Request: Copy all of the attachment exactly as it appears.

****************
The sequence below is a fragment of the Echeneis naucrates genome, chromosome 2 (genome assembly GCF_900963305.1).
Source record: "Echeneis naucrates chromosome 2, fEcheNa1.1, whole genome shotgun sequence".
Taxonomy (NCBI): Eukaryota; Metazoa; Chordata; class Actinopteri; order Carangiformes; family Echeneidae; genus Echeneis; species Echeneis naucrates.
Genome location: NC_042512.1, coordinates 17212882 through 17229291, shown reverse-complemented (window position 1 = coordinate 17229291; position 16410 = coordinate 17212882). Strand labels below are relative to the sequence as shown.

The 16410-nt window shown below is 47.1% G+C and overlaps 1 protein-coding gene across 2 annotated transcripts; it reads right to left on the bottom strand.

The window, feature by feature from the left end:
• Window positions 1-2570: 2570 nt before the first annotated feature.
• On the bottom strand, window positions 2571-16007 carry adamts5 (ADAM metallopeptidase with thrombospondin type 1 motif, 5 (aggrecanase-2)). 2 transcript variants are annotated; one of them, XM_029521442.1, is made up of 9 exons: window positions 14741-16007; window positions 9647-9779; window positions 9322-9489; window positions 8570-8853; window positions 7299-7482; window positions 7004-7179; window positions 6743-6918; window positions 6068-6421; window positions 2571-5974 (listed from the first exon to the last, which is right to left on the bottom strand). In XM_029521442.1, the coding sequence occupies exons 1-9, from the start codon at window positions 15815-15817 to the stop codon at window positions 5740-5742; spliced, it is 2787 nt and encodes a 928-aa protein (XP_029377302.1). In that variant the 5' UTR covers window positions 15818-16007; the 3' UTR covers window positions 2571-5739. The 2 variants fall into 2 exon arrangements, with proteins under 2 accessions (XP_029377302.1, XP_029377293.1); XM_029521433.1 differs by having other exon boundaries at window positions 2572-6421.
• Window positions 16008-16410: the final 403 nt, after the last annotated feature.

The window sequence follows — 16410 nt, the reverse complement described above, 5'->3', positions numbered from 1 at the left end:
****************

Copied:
The sequence below is a fragment of the Echeneis naucrates genome, chromosome 2 (genome assembly GCF_900963305.1).
Source record: "Echeneis naucrates chromosome 2, fEcheNa1.1, whole genome shotgun sequence".
Taxonomy (NCBI): Eukaryota; Metazoa; Chordata; class Actinopteri; order Carangiformes; family Echeneidae; genus Echeneis; species Echeneis naucrates.
Genome location: NC_042512.1, coordinates 17212882 through 17229291, shown reverse-complemented (window position 1 = coordinate 17229291; position 16410 = coordinate 17212882). Strand labels below are relative to the sequence as shown.

The 16410-nt window shown below is 47.1% G+C and overlaps 1 protein-coding gene across 2 annotated transcripts; it reads right to left on the bottom strand.

The window, feature by feature from the left end:
• Window positions 1-2570: 2570 nt before the first annotated feature.
• On the bottom strand, window positions 2571-16007 carry adamts5 (ADAM metallopeptidase with thrombospondin type 1 motif, 5 (aggrecanase-2)). 2 transcript variants are annotated; one of them, XM_029521442.1, is made up of 9 exons: window positions 14741-16007; window positions 9647-9779; window positions 9322-9489; window positions 8570-8853; window positions 7299-7482; window positions 7004-7179; window positions 6743-6918; window positions 6068-6421; window positions 2571-5974 (listed from the first exon to the last, which is right to left on the bottom strand). In XM_029521442.1, the coding sequence occupies exons 1-9, from the start codon at window positions 15815-15817 to the stop codon at window positions 5740-5742; spliced, it is 2787 nt and encodes a 928-aa protein (XP_029377302.1). In that variant the 5' UTR covers window positions 15818-16007; the 3' UTR covers window positions 2571-5739. The 2 variants fall into 2 exon arrangements, with proteins under 2 accessions (XP_029377302.1, XP_029377293.1); XM_029521433.1 differs by having other exon boundaries at window positions 2572-6421.
• Window positions 16008-16410: the final 403 nt, after the last annotated feature.

The window sequence follows — 16410 nt, the reverse complement described above, 5'->3', positions numbered from 1 at the left end: